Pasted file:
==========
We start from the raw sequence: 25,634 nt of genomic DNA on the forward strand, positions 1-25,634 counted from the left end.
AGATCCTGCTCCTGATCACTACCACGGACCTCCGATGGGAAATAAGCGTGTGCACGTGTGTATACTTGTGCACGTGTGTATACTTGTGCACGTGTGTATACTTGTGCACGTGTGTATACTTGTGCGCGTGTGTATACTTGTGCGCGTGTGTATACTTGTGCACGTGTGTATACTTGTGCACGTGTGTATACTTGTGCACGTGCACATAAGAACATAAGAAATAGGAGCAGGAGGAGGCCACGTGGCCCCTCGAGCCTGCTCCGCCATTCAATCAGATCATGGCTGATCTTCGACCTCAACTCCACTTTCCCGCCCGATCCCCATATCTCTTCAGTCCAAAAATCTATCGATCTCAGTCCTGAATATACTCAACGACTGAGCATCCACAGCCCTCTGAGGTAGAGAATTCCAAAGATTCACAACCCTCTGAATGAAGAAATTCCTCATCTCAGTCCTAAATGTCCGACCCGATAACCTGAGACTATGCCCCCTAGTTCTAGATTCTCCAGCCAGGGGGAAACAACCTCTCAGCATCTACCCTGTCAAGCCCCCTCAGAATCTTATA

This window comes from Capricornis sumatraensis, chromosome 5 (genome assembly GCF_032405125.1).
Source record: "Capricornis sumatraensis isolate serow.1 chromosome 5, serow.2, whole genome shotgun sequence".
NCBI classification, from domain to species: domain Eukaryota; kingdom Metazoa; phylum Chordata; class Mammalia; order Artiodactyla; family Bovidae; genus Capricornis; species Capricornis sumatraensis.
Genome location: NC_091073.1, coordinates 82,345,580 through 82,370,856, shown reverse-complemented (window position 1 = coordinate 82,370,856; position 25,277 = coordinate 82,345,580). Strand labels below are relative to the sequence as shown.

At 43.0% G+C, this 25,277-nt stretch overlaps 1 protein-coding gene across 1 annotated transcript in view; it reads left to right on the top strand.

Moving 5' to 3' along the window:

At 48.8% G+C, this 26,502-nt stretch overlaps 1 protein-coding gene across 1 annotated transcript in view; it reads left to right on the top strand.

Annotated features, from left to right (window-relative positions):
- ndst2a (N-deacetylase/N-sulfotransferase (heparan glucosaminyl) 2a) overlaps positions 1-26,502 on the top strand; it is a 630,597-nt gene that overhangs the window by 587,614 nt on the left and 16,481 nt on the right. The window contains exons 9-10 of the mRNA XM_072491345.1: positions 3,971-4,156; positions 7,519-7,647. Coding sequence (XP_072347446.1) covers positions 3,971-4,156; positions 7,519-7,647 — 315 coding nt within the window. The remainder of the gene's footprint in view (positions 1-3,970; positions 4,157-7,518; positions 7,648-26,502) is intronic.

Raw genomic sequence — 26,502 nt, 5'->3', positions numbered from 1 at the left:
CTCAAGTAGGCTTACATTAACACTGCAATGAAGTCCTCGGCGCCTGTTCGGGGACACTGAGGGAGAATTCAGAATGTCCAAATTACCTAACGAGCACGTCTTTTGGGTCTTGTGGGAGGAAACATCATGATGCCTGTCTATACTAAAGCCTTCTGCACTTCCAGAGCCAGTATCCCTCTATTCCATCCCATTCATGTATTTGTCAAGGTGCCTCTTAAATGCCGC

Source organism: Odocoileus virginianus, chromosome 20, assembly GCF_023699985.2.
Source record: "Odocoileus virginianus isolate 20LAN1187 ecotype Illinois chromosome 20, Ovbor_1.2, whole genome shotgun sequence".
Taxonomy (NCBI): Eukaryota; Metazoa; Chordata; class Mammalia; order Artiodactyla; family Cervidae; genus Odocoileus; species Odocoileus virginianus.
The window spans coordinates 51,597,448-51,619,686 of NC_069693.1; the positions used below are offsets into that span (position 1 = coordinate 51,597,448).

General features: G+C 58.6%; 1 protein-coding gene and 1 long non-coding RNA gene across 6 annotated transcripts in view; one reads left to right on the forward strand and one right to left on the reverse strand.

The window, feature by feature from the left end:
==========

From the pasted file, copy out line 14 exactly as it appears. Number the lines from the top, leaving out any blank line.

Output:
Source organism: Odocoileus virginianus, chromosome 20, assembly GCF_023699985.2.